Sign up ×
Stack Overflow is a question and answer site for professional and enthusiast programmers. It's 100% free.

I have the following code in C# utilizing foreach. In one loop I am modifying a List<T>, and in another, a string array.

We can't directly assign a value or null to the iteration variable, but we can modify its properties, and the modifications are reflected in the List finally.

So this basically means the iteration variable is a reference to the element in the list, so why we can't assign a value to it directly?

class Program
    public static void Main(string[] args)
        List<Student> lstStudents = Student.GetStudents();

        foreach (Student st in lstStudents)
            // st is modified and the modification shows in the lstStudents
            st.RollNo = st.RollNo + 1;

            // not allowed
            st = null;

        string[] names = new string[] { "me", "you", "us" };

        foreach (string str in names)
            // modifying str is not allowed
            str = str + "abc";

The student class:

class Student
    public int RollNo { get; set; }
    public string Name { get; set; }

    public static List<Student> GetStudents()
        List<Student> lstStudents = new List<Student>();

        lstStudents.Add(new Student() { RollNo = 1, Name = "Me" });
        lstStudents.Add(new Student() { RollNo = 2, Name = "You" });
        lstStudents.Add(new Student() { RollNo = 3, Name = "Us" });

        return lstStudents;
share|improve this question
What do you mean by "not allowed"? –  Jon Egerton Mar 26 '13 at 9:03
"not allowed" means compile error. –  Brij Mar 26 '13 at 9:04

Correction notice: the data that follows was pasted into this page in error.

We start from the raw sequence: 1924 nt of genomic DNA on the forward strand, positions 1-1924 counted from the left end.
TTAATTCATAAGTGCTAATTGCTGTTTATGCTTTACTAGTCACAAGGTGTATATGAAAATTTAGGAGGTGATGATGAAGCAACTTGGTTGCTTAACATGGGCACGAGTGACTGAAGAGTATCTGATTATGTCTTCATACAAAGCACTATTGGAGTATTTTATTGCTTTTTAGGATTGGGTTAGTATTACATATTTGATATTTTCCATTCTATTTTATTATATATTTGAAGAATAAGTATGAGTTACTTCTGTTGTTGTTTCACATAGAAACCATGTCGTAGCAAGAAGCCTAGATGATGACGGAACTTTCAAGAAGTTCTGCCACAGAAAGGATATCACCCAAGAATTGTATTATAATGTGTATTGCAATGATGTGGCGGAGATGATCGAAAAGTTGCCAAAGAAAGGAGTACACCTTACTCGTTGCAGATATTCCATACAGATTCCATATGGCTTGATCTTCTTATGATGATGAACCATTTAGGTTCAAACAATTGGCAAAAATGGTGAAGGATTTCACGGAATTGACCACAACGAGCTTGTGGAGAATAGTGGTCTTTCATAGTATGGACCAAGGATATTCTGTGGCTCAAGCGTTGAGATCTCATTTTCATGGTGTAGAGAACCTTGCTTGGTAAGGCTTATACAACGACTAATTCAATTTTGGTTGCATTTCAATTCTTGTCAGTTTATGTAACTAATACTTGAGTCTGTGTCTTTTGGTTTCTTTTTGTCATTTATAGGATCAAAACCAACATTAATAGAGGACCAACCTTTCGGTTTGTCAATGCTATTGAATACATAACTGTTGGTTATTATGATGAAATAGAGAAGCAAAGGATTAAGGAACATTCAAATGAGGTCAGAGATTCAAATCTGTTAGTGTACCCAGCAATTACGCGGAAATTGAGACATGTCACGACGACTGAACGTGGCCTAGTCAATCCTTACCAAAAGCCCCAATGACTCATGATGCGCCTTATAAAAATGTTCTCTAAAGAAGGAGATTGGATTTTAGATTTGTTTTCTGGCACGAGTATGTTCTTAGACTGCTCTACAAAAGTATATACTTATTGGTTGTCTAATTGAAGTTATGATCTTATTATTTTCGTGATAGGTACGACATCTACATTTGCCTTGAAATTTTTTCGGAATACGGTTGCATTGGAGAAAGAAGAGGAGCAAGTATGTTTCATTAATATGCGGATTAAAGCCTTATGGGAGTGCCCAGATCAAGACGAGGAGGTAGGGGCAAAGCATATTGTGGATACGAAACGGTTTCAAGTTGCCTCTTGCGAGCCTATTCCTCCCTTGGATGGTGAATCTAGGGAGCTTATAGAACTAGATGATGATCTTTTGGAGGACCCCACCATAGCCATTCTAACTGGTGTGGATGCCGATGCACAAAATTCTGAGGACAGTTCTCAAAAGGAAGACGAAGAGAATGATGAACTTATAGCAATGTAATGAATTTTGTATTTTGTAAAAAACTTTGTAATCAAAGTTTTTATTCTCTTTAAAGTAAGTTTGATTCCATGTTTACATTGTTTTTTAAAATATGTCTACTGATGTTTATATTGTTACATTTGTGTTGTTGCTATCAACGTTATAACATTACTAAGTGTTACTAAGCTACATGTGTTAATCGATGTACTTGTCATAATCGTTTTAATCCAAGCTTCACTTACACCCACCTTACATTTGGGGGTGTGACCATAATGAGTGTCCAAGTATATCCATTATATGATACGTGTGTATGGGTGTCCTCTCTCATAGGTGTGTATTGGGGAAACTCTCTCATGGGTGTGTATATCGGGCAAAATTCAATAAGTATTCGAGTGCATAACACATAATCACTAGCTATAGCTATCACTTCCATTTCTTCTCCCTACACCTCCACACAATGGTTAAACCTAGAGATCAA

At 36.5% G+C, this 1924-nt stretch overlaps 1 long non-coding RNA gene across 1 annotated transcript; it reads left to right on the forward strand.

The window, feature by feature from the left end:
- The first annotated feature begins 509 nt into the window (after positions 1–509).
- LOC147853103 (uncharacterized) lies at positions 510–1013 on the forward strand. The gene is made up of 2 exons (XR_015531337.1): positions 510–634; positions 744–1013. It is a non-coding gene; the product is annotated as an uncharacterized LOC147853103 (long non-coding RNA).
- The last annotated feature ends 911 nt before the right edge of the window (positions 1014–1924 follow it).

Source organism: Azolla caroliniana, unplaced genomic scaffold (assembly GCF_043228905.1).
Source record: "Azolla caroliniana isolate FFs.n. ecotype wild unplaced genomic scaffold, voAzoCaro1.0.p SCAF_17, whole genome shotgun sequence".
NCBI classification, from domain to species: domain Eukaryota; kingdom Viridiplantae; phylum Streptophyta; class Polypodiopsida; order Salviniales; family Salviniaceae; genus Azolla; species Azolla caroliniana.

4 Answers 4

up vote 6 down vote accepted

The iteration variable in a foreach is not a "reference to the element in the list" - it is merely the value from .Current {get;} in an iterator implementation obtained via GetEnumerator() - most commonly via IEnumerator[<T>] but not always - indeed for a List<T> it is a List<T>.Enumerator value. In the general case, there is no "meaning" to assigning to the iterator variable. Consider:

IEnumerable<int> RandomSequence(int count) {
    var rand = new Random();
    while(count-->0) yield return rand.Next();

This will work identically from a foreach - what would it mean to assign to it?

Thus, foreach offers no facility to assign to the iterator variable.

share|improve this answer

This is because the compiler implements foreach with an Enumerator. Enumerators can only forward-move in a closed collection, they cannot alter the collection they iterate over.

share|improve this answer

It's a reference type, of course you can modify its properties if they are writeable, and those changes will be reflected in the object the reference refers to.

A variable of a reference type is by definition a reference to an object. But that's something different than a reference to an actual storage location (such as a variable, or a list entry).

You can imagine it like a Student variable contains just the address where to find the original object. By copying the list entry to a variable, you are just copying the address, so now you have two addresses, once in the list and once in your variable. By reassigning the variable, you are writing another address into it, but that doesn't affect the original entry in the list. Neither does it overwrite the object that the variable referred to earlier.

That being said, foreach probably doesn't allow you to reassign the iteration variable because it could lead to confusion/bugs. The way it currently is implemented, you always know that the iteration variable is the current element.

share|improve this answer

Here's a concrete example that should make it clear.

Imagine that you implement an IEnumerable<int> like so:

public static IEnumerable<int> OneToTen()
    for (int i = 1; i <= 10; ++i)
        yield return i;

Given that, what would it mean if in the following loop you could assign to n?

foreach (var n in OneToTen())
    n = 1; // Change original "collection"? There isn't one!

The compiler could let you change n without it having anything to do with changing the thing being iterated, but it would be misleading - which is why the compiler disallows it.

share|improve this answer

Your Answer


By posting your answer, you agree to the privacy policy and terms of service.

Not the answer you're looking for? Browse other questions tagged or ask your own question.